Kommersant, which positions itself as an independent newspaper, offers a look at the situation through the eyes of Israel and its leadership, quoting Israeli Prime Minister Benjamin Netanyahu: “The agreement, based on the framework agreements reached, threatens Israel’s survival. ... Such an agreement will not block the Iran's path to a nuclear bomb, but rather pave it.”
The conflict in Yemen
Discussions about the armed conflict in Yemen and the participation of the coalition led by Saudi Arabia are continuing. The opposition paper Novaya Gazeta talks about the internal contradictions in the country, noting that many analysts forget about the “third force” in the conflict - the separatist regions of the country’s south, which, after a long calm during Saleh’s rule, again joined the struggle for power.
At the same time, the business daily Vedomosti attempts to analyze why Saudi Arabia is participating in the conflict. “Saudi Arabia uses the conflict to weaken the Shiites and form an anti-Iranian coalition,” the newspaper states.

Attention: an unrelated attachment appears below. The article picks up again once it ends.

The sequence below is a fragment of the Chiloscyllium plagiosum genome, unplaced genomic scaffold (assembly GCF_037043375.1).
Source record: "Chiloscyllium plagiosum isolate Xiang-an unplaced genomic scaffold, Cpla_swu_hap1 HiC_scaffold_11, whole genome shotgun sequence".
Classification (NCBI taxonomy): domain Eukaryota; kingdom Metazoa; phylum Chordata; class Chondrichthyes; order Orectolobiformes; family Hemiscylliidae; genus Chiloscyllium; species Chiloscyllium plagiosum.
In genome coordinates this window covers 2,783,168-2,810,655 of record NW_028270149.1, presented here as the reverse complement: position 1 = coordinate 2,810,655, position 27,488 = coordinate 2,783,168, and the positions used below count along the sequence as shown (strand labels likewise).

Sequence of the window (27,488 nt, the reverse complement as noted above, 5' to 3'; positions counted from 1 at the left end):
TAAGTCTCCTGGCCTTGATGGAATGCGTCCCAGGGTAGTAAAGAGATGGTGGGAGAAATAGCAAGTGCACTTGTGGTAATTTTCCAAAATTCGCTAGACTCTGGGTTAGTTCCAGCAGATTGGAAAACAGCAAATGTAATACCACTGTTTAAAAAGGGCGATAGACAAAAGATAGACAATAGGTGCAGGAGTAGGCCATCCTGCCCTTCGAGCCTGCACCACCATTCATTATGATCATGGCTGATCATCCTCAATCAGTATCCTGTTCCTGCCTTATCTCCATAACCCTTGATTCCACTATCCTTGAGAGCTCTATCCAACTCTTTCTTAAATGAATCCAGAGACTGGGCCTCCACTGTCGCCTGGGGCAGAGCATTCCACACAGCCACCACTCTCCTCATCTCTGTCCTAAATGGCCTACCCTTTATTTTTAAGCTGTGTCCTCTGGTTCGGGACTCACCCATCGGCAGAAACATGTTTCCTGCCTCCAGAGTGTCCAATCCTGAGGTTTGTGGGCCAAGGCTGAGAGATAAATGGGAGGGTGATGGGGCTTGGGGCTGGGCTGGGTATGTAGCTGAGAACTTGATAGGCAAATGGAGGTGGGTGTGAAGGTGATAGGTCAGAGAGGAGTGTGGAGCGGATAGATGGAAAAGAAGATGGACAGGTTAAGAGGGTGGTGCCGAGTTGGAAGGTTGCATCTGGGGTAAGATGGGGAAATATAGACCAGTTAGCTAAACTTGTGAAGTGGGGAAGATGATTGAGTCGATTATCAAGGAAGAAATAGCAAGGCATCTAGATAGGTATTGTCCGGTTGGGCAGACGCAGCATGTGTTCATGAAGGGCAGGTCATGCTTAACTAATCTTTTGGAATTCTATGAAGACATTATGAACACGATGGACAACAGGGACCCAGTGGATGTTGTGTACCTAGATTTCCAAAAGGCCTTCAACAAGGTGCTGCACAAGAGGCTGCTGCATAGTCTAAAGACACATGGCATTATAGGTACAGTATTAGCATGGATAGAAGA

Moscow’s Victory Day parade without the participation of world leaders
With just over a month to go until Victory Day in Moscow, Russian media are actively discussing the refusal of many of the world's leaders to attend celebrations in honor of the victory over Nazi Germany. The reluctance of even the former allies in the anti-Hitler coalition to come to Moscow is obviously linked to the growing tensions between Russia and the West.